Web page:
Public Good Even though Wikipedia has far fewer active editors than it did in its heyday, the number and length of its articles continue to grow. This means the volunteers who remain have more to do, and Gardner says she can sense the effects: “Anecdotally, the editing community has a sense of feeling a little bit beleaguered and overworked.” A 2011 survey by the Wikimedia Foundation suggested that being an active editor already required a significant time commitment. Of 5,200 Wikipedians from all language editions of the project, 50 percent contributed more than one hour a day, and 20 percent edited for three or more hours a day. Wikipedia’s anti-abuse systems are probably effective enough to keep vandalism in check, says Halfaker, but the more complex work of improving, expanding, and updating articles may suffer: “When there’s fewer people working, less work gets done.”

When the topic of quality comes up, anyone affiliated with Wikipedia often points out that it is “a work in progress.” But such caveats aren’t very meaningful when the project’s content is put to use. When Google’s search engine puts Wikipedia content into a fact box to answer a query, or Apple’s Siri uses it to answer a question, the information is presented as authoritative. Google users are invited to report inaccuracies, but only if they spot and then click an easy-to-miss link to “feedback/more info.” Even then, the feedback goes to Google, not to Wikipedia itself.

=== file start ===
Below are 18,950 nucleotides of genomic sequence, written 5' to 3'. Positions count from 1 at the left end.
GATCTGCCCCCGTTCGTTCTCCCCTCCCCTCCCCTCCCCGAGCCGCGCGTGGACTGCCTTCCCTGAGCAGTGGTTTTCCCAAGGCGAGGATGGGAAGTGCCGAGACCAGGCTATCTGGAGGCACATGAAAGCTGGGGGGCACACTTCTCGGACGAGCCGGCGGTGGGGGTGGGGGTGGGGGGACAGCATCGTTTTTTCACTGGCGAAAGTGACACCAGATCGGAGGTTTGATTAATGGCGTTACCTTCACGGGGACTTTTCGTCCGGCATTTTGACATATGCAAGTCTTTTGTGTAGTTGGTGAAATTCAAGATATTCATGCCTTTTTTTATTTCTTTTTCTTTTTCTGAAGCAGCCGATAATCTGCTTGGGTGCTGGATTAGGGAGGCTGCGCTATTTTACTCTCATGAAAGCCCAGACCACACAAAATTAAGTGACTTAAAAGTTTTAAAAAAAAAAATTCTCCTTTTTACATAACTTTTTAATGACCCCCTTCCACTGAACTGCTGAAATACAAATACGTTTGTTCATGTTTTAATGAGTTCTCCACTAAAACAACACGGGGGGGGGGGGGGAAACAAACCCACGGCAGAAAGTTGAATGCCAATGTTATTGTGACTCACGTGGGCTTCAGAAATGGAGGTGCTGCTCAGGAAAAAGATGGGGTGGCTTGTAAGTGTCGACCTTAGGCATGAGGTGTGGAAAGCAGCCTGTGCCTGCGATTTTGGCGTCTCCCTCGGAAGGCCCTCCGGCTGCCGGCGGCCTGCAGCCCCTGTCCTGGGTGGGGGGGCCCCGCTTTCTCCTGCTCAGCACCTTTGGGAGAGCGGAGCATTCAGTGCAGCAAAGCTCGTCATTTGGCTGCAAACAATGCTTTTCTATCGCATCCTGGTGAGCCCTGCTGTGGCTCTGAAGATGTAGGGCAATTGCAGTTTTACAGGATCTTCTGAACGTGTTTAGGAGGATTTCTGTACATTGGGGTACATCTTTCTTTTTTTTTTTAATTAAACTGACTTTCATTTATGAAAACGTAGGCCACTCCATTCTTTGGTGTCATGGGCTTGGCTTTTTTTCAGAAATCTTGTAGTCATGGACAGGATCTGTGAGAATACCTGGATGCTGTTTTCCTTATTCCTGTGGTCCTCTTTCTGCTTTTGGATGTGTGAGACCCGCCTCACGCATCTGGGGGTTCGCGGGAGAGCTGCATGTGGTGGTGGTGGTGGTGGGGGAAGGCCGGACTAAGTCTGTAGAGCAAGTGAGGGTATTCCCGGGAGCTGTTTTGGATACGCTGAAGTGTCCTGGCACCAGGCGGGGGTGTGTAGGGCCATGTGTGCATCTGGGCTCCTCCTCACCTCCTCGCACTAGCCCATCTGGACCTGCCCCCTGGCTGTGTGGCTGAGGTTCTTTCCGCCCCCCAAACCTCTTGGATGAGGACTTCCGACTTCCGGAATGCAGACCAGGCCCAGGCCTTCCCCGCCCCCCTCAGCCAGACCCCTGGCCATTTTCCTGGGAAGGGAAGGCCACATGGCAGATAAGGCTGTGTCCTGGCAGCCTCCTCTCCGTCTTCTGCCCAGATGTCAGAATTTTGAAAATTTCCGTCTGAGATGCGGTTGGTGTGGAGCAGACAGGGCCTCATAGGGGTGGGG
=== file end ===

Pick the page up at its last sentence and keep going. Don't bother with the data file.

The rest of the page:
Jimmy Wales, now just a regular Wikipedian but still influential with editors and the Wikimedia Foundation, dismisses suggestions that the project will get worse. But he believes it can’t get significantly better without an influx of new editors who have different interests and emphases. “When you look at the article on the USB standard, you see it is really amazing and core to our competency as a tech geek community, but look at an entry about somebody famous in sociology, or Elizabethan poets, and it is quite limited and short and could be improved,” he says. “That’s not likely to happen until we diversify the community.” Wales hopes Visual Editor will do that by attracting people who are similar to those already editing the site but have interests beyond the male- and tech-centric—as he puts it, “geeks who are not computer geeks.” But he admits to worrying that making Wikipedia simpler to edit could instead confirm that the project doesn’t appeal to people who are not computer geeks.